Mosquito Facts – All About Natural Remedies

The recent rains in San Antonio, combined with the heat that August will bring, are pretty much guarantees that mosquitoes will be out in force this year, and protection is key. If you’ve noticed more of the tiny pests lately, that’s because they are out looking for blood so the females can lay their eggs in standing water.  

Tarrant County health facilities in North Texas have reported 16 cases of the West Nile virus so far this year. The virus can be carried by the mosquito. The best way to prevent West Nile is to remove the breeding ground of mosquitoes. Inspect your property and yards and remove any standing water from gutters, overturned garbage can lids, toys, buckets or gardening equipment. Experts are preaching, “Get rid of that water!”

Have you wondered why you get bit up more than the person sitting next to you? It’s possible that you have a thiamine deficiency. Thiamine is a type of B vitamin that helps break down sugars in the body. Mal-absorption and an improper diet are two reasons for a thiamine deficiency. Thiamine has no toxic effects other than a chance of causing an upset stomach if ingested in high doses.

Taking thiamine prior to mosquito exposure can protect you because it produces a skin odor that is not detectable by humans, but acts as a repellent to pregnant mosquitoes. Applying an herbal DEET-free insect repellant is also recommended this summer for San Antonio residents.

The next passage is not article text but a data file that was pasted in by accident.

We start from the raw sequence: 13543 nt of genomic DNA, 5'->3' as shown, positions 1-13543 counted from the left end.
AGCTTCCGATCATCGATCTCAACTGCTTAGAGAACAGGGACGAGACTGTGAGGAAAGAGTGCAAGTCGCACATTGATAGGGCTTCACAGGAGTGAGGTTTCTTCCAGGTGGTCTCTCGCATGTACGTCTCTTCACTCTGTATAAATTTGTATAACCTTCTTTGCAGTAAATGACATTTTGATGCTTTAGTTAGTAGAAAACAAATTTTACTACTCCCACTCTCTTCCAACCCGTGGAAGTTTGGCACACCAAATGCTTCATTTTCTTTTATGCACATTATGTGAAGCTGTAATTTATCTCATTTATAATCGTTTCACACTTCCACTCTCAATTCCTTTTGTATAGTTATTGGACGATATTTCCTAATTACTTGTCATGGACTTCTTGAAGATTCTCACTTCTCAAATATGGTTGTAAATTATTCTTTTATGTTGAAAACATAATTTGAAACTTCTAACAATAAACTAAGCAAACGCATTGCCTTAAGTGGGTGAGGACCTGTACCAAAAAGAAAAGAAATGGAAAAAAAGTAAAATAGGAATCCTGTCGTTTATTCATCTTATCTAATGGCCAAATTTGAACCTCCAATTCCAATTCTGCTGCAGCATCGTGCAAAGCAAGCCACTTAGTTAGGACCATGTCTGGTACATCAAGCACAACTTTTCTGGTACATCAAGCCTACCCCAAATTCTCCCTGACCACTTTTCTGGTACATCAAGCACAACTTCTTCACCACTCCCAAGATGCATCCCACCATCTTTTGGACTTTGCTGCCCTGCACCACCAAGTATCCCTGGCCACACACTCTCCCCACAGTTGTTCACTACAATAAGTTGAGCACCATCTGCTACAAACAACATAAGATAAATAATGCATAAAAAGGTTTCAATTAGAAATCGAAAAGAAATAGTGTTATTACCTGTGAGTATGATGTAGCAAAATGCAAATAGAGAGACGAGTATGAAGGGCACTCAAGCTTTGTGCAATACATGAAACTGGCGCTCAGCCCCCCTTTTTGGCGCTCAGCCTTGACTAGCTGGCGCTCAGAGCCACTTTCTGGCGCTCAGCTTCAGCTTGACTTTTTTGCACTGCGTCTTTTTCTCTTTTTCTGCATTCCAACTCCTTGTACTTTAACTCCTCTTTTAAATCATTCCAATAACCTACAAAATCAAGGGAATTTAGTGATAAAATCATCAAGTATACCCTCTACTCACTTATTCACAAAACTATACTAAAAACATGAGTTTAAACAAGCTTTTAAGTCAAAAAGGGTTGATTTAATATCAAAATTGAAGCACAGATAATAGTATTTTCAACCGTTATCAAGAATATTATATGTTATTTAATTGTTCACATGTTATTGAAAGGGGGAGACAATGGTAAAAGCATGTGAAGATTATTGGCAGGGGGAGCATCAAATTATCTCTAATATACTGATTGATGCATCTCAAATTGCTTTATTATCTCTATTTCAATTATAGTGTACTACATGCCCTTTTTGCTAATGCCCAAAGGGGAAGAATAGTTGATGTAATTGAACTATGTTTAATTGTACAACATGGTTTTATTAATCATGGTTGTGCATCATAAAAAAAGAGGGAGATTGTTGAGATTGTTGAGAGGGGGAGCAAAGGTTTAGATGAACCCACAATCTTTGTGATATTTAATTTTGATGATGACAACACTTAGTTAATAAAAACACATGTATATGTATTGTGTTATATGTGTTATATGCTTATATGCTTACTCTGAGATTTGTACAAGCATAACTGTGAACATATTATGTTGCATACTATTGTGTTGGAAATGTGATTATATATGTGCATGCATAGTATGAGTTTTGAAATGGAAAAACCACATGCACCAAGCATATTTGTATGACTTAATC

What is DEET and why should you look for a DEET-free repellant? Many commercial insect repellents contain from 5% to 25% DEET. There are concerns about the potential toxic effects of DEET, especially when used by children. Children who absorb high amounts of DEET through insect repellents have developed seizures, slurred speech, hypotension and bradycardia.

Do you frequently entertain outdoors at your home? If the answer is yes, here are five of the most effective mosquito-repelling plants to include in your landscape. All are easy to grow.

  • Citronella is used in most insect repellants. Garden centers sell citronella as small potted plants, ready to transplant to a larger pot or into raised garden beds on the ground.
  • Horsemint also known as Beebalm. It is an adaptable perennial plant that repels mosquitoes much the same as citronella. It gives off a strong incense-like odor, confusing mosquitoes by masking the smell of its usual hosts.
  • Marigolds are commonly grown as ornamental border plants. They are hardy annuals that have a distinctive smell. Mosquitoes, and some gardeners, find it particularly offensive. Marigolds contain pyrethrum, a compound used in many insect repellents.
  • Ageratum is a plant that emits a offensive smell to mosquitoes. Ageratum secretes coumarin that is widely used in commercial mosquito repellents.
  • Catnip is a natural mosquito repellent. In August 2010, entomologists at Iowa State University reported to the American Chemical Society that catnip is ten times more effective than DEET.

Enjoy the rest of your summer and keep those mosquitoes away! 

By Kay Spears, San Antonio Nutritionist

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